A Level Playing Field for CEO Salaries
Compensation at public companies is only marginally higher than at private firms of the same size.
Title: Are CEOs in U.S. Public Firms Overpaid? New Evidence from Private Firms
Author: Huasheng Gao (Nanyang Technological University), Michael Lemmon (University of Utah), and Kai Li (University of British Columbia)
Publisher: Social Science Research Network Working Paper Series
Date Published: April 2012
Having created a new database to examine the compensation packages of CEOs at publicly owned U.S. companies and of those at private firms, the authors of this paper dispel the conventional wisdom — echoed loudly during the Great Recession — that the CEOs of big public firms are paid too much by comparison.
As a group, public CEOs are indeed paid more than their private counterparts, almost twice as much, on average — US$2.97 million a year versus $1.57 million in total compensation, according to the new database. But when the authors compared CEO compensation at public and private companies of approximately the same size and industry share, the gap shrank dramatically. Much of the advantage for the public CEOs turns on industry, firm, and demographic differences — namely, they tend to have more experience and run larger, older companies. Their compensation also entails significantly more risk, in terms of restricted stock and options tied to firm performance.
When these and other differences are factored in, the public CEOs make just shy of 20 percent more, on average, than their private counterparts. Only a quarter of this much-reduced differential, or 5 percent, is attributable to cash, and the rest is tied to restricted stock and option grants. Even this premium is overstated, the authors say, because of “differences in liquidity, dividends, and employment risk between public and private firms.” When all is said and done, they conclude, public CEOs “are not overpaid.”
The researchers analyzed all U.S. private and public firms with compensation data available in the S&P Capital IQ database from 1999 to 2008, then retrieved stock option information from the ExecuComp database and SEC filings. In all, the researchers examined 1,938 private firms, with average assets of $273 million, and 5,333 public firms, with average assets of $467 million.
The analysis also revealed that the compensation of public CEOs was based much more than that of private CEOs on how well their firm performed. On average, equity-based pay (or restricted stock and options grants) was 24 percent of overall compensation at public firms, compared with 11 percent at private companies. And although private firms tended to be smaller, younger companies with weaker returns, higher cash flow volatility, slower growth, and fewer segments than public firms, their CEOs had been rewarded with a much larger ownership stake — about 13 percent, on average — than the CEOs’ public colleagues (6 percent).
The authors also examined succession searches that involved outside candidates and found that public CEOs faced a tougher labor market. Matching up 123 successions at private firms with the same number at public companies in the same industries and with similar sales levels, the authors found that 81 percent of outside hires at private firms came from other private firms, but that just 68 percent of CEOs appointed at public companies came from the public sector. And only 7 percent of new CEOS at private firms were hired from public companies.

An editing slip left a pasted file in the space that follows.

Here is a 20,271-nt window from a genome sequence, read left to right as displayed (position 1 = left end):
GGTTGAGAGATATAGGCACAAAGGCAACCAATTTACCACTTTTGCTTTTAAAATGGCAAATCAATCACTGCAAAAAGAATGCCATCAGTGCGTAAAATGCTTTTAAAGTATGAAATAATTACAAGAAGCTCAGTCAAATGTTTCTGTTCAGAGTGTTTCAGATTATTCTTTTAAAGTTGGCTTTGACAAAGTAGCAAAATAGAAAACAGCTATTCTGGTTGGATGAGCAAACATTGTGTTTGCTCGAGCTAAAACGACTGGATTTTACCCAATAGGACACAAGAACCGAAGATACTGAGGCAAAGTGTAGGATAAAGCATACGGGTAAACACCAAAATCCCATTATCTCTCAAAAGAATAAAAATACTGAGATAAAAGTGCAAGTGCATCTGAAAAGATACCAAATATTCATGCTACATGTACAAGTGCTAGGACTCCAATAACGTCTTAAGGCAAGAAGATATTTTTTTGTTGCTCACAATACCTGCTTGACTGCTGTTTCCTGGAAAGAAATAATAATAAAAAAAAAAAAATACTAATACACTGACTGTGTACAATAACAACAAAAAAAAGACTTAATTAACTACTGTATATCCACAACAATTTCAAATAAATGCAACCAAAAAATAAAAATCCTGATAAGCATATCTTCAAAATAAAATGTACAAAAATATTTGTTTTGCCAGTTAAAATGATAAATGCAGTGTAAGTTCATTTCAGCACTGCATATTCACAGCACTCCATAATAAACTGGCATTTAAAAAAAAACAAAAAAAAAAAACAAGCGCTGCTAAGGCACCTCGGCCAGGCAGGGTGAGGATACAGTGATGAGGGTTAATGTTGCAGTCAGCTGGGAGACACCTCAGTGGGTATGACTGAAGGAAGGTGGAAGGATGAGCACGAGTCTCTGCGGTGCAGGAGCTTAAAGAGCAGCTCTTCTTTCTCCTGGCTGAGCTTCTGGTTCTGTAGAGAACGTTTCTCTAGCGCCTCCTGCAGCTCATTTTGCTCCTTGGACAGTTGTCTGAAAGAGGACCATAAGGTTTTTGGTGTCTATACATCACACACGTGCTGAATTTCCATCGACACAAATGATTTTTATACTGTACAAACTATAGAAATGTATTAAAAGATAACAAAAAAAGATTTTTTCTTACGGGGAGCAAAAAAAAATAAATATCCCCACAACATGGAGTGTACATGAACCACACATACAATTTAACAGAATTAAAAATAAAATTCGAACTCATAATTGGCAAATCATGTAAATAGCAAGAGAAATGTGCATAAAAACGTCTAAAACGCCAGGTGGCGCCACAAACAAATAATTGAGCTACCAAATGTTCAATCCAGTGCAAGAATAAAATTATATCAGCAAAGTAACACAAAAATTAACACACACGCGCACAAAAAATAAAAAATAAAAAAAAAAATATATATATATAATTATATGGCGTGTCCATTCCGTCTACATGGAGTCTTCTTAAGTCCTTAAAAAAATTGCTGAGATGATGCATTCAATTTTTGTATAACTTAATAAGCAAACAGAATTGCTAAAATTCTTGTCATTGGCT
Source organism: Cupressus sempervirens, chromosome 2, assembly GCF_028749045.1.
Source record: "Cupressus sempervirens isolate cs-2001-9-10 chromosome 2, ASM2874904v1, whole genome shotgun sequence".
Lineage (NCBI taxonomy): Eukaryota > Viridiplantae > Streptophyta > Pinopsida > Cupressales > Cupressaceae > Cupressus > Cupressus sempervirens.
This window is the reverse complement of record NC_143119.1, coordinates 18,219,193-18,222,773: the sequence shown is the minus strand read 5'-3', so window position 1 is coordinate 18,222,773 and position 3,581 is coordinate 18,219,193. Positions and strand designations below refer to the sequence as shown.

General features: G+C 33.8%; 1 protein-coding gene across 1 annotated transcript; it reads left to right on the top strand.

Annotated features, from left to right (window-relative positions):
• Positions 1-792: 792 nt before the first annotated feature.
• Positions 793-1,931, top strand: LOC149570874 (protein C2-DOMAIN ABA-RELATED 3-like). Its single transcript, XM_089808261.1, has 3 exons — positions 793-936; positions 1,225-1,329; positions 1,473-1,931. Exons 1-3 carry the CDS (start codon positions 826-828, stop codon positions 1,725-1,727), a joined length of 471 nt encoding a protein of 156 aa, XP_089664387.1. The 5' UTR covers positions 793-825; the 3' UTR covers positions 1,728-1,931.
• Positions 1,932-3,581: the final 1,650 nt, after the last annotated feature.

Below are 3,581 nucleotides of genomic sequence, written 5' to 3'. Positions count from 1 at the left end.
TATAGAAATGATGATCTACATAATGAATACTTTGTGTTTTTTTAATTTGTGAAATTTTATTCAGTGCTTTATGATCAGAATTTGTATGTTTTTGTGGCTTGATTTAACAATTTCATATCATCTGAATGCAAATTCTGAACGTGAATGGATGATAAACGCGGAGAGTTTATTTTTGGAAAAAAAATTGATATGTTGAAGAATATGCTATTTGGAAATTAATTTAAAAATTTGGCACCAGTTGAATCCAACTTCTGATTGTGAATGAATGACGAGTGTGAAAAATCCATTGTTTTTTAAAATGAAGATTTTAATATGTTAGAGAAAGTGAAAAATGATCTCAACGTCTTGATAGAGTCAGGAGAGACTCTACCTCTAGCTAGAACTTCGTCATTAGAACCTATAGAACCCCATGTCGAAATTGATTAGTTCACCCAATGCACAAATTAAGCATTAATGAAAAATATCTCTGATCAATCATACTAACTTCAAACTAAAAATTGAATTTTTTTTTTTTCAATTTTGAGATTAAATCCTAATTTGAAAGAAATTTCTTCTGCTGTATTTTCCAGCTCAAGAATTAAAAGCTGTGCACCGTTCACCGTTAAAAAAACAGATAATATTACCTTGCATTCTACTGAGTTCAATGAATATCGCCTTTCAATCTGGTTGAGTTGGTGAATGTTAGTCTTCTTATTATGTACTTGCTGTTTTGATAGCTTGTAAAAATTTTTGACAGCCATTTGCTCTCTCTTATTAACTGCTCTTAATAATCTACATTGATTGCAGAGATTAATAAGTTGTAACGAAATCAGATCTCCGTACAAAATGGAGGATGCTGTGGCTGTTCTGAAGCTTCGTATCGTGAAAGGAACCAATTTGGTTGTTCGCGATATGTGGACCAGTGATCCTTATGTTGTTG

To further demonstrate that the two types of firms structure their compensation packages in different ways, the authors tracked the 574 private companies in the sample that had changed their status through an initial public offering (IPO). They measured CEO compensation for a period of three years before and three years after the transition. Each company was matched to a control firm from the same industry that remained private and that posted similar sales the year before the IPO.
The total pay for CEOs at the new public companies shot up substantially at the time of the IPO and stayed higher, the authors found. These CEOs saw an increase of 245 percent from the year prior to the IPO to the year after, compared with an increase of 32 percent for CEOs in the control group. The gap between the average compensation levels of the two CEO groups should narrow considerably over time if the IPO company remains at about the same size as the control company — but will stay in place if the IPO company grows.
Noteworthy now, however, is how the increases are paid. The CEOs at IPO companies received less than one-third in cash, on average, compared with more than half in cash for the control group. And the proportion of total pay from restricted stock and options increased significantly for the newly public CEOs, soaring from an average of 8 percent before the IPO to about 40 percent in the three succeeding years.
“Overall, the results indicate a significant permanent shift in the level and structure of CEO pay as firms transition from private to public,” the authors write. “The change in pay is largely driven by CEOs being given additional equity incentives to maximize shareholder value.”
The researchers conclude that “[t]he observed public firm pay premium might actually be the result of good governance and stronger links between CEO pay and firm performance.”
Contrary to popular conception, the CEOs of U.S. public firms are not overpaid in comparison with the CEOs of privately held companies. Employing a unique dataset, the authors find that public CEOs earn just under 20 percent more, on average, in total compensation, but only one-fourth of that differential is in cash. The rest is in risk-heavy stock options, effectively leveling the playing field between public and private CEOs.